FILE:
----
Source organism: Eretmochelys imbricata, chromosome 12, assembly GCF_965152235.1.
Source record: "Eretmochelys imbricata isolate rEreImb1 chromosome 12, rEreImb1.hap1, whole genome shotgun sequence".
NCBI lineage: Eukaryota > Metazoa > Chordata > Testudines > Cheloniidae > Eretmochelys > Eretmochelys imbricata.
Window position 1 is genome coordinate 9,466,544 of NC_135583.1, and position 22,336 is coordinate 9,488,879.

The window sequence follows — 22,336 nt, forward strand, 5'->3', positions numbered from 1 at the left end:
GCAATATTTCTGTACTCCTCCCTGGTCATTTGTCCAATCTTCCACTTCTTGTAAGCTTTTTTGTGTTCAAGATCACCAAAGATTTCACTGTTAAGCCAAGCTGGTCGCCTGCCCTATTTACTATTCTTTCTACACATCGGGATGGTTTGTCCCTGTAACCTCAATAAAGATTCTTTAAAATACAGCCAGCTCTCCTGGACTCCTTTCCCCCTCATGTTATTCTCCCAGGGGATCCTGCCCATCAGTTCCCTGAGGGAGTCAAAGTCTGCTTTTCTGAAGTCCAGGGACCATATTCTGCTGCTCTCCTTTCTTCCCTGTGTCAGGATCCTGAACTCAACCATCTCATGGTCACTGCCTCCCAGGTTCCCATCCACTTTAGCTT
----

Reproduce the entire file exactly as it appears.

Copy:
Source organism: Eretmochelys imbricata, chromosome 12, assembly GCF_965152235.1.
Source record: "Eretmochelys imbricata isolate rEreImb1 chromosome 12, rEreImb1.hap1, whole genome shotgun sequence".
NCBI lineage: Eukaryota > Metazoa > Chordata > Testudines > Cheloniidae > Eretmochelys > Eretmochelys imbricata.
Window position 1 is genome coordinate 9,466,544 of NC_135583.1, and position 22,336 is coordinate 9,488,879.

The window sequence follows — 22,336 nt, forward strand, 5'->3', positions numbered from 1 at the left end:
GCAATATTTCTGTACTCCTCCCTGGTCATTTGTCCAATCTTCCACTTCTTGTAAGCTTTTTTGTGTTCAAGATCACCAAAGATTTCACTGTTAAGCCAAGCTGGTCGCCTGCCCTATTTACTATTCTTTCTACACATCGGGATGGTTTGTCCCTGTAACCTCAATAAAGATTCTTTAAAATACAGCCAGCTCTCCTGGACTCCTTTCCCCCTCATGTTATTCTCCCAGGGGATCCTGCCCATCAGTTCCCTGAGGGAGTCAAAGTCTGCTTTTCTGAAGTCCAGGGACCATATTCTGCTGCTCTCCTTTCTTCCCTGTGTCAGGATCCTGAACTCAACCATCTCATGGTCACTGCCTCCCAGGTTCCCATCCACTTTAGCTT